Get ready to see more ugly produce when you shop at Kroger. Coming in early 2019, a new label called Peculiar Picks is making its way to the popular grocery store. The initiative will label produce that may not otherwise sell because of its appearance. The store is already tackling plastic bag waste, by eliminating all single-use plastic by 2025, so eliminating food waste is another step in the direction toward a more mindful shopping experience.
Waste not, want not. That’s just one of the things we learned from Grandma after all. Learn her other cooking secrets here.
What Is Ugly Produce?
Ugly produce is perfectly safe to eat, it just doesn’t have that perfect appearance that we’re used to seeing at the supermarket. While these fruits and veggies might be too big or too small, misshapen or slightly off in color, they are still perfectly fine to consume and cook with, and would otherwise go unsold in stores.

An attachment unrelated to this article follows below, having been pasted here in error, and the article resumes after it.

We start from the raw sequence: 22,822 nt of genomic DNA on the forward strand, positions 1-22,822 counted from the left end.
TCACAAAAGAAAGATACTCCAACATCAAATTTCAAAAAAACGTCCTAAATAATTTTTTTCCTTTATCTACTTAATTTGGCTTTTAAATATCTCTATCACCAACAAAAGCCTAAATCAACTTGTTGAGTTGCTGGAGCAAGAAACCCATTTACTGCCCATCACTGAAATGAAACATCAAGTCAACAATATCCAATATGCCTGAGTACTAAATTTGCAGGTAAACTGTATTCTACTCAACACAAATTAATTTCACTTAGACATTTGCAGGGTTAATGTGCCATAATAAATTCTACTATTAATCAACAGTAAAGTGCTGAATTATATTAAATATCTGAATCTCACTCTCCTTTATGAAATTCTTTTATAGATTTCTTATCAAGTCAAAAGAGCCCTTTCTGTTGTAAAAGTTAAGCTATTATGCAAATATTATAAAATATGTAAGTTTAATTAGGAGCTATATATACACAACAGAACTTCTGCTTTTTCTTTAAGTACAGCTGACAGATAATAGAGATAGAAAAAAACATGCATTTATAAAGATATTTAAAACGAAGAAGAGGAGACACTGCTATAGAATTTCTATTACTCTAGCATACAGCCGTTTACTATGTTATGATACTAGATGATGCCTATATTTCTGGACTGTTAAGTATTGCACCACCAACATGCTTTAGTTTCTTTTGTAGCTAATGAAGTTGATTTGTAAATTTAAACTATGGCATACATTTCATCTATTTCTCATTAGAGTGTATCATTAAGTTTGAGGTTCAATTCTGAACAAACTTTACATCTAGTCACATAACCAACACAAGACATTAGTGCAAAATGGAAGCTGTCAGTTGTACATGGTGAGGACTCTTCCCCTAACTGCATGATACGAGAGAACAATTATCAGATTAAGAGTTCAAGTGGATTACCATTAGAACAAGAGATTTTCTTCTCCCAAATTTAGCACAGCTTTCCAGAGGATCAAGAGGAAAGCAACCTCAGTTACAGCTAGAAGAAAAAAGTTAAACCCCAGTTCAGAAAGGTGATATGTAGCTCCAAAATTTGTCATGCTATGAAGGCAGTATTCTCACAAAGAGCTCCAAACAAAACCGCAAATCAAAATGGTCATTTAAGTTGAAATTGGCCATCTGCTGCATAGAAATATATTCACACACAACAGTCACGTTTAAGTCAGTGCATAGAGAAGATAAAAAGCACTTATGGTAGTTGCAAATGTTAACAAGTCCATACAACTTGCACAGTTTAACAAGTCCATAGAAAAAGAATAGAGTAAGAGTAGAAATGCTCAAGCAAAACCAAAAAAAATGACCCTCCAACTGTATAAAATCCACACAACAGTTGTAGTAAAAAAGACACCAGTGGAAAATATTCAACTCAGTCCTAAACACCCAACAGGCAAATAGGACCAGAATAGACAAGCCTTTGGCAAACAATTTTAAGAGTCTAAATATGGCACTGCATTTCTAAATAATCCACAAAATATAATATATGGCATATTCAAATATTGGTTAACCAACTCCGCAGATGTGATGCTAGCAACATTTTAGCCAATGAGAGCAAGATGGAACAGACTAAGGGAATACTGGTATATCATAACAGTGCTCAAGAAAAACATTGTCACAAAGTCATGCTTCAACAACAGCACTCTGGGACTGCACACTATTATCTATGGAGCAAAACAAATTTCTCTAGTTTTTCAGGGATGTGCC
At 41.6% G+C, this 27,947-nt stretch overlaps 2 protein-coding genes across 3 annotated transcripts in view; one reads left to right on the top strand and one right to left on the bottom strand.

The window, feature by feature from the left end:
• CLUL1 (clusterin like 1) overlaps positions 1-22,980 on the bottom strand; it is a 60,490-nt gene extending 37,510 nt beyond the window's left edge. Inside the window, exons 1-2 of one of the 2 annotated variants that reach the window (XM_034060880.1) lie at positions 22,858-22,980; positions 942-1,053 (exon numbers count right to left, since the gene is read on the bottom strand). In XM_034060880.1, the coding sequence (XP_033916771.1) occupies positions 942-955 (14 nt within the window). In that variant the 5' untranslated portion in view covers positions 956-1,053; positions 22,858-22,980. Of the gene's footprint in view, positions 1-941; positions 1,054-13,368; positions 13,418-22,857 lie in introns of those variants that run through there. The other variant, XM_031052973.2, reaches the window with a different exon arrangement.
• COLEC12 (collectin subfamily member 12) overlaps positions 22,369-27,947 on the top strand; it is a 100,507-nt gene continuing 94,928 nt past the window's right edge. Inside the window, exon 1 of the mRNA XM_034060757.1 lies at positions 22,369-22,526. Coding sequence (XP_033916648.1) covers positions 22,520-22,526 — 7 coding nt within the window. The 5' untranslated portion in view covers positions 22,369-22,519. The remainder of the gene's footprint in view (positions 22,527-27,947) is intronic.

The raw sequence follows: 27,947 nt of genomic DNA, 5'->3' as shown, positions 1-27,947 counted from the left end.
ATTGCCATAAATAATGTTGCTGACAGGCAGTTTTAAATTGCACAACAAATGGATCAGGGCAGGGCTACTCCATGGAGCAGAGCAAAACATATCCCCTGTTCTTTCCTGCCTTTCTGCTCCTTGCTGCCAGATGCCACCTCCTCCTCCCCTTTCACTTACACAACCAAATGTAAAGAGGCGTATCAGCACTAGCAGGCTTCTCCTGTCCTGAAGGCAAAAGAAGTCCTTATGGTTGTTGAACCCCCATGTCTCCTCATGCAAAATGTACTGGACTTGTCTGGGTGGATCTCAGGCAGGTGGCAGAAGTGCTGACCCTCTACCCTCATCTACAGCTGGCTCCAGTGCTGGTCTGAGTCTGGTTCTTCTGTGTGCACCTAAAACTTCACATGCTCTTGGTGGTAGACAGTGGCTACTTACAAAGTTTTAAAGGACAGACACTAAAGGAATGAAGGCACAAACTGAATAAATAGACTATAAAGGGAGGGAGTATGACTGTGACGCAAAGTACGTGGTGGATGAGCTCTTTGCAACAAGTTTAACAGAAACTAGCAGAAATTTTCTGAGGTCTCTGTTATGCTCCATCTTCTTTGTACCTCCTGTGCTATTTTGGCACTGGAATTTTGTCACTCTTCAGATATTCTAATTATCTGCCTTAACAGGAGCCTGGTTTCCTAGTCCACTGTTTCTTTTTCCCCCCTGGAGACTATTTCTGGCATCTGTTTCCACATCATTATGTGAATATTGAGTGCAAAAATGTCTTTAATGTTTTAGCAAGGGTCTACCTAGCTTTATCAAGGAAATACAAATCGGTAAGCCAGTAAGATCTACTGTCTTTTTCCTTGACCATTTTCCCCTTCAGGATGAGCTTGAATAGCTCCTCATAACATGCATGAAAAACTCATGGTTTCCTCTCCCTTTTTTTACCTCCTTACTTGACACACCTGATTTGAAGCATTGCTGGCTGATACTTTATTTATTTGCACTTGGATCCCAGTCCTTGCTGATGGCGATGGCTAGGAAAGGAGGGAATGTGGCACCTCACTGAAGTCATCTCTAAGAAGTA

This program is combating food waste, which accounts for 6 million pounds of wasted produce annually. Kroger hopes to shift the conversation away from the outer appearance of food, and more to what you can create with fruits and veggies that might not be the prettiest in the store.
You can use these cosmetically imperfect produce items any way you would cook with or snack on regular produce, the possibilities are endless with recipes and for snacking.
Hopping on the Bandwagon
Kroger isn’t the only grocer selling flawed fruits and veggies, the store is joining a group of fellow grocery chains that are tackling food waste. Whole Foods, Walmart and Meijer have all been experimenting with similar programs as well since 2016.
A San Francisco-based company, Imperfect Produce, is a produce-delivery company that services much of the west coast with weekly deliveries of produce that doesn’t meet cosmetic standards and has saved 30 million pounds of food so far.
Looking to reduce food waste in your own home? You can reduce your footprint with these ideas:
- Compost at home to turn your scraps into soil
- Repurpose leftovers in new ways
- Being mindful of how long your produce lasts so you can gobble it up before it spoils.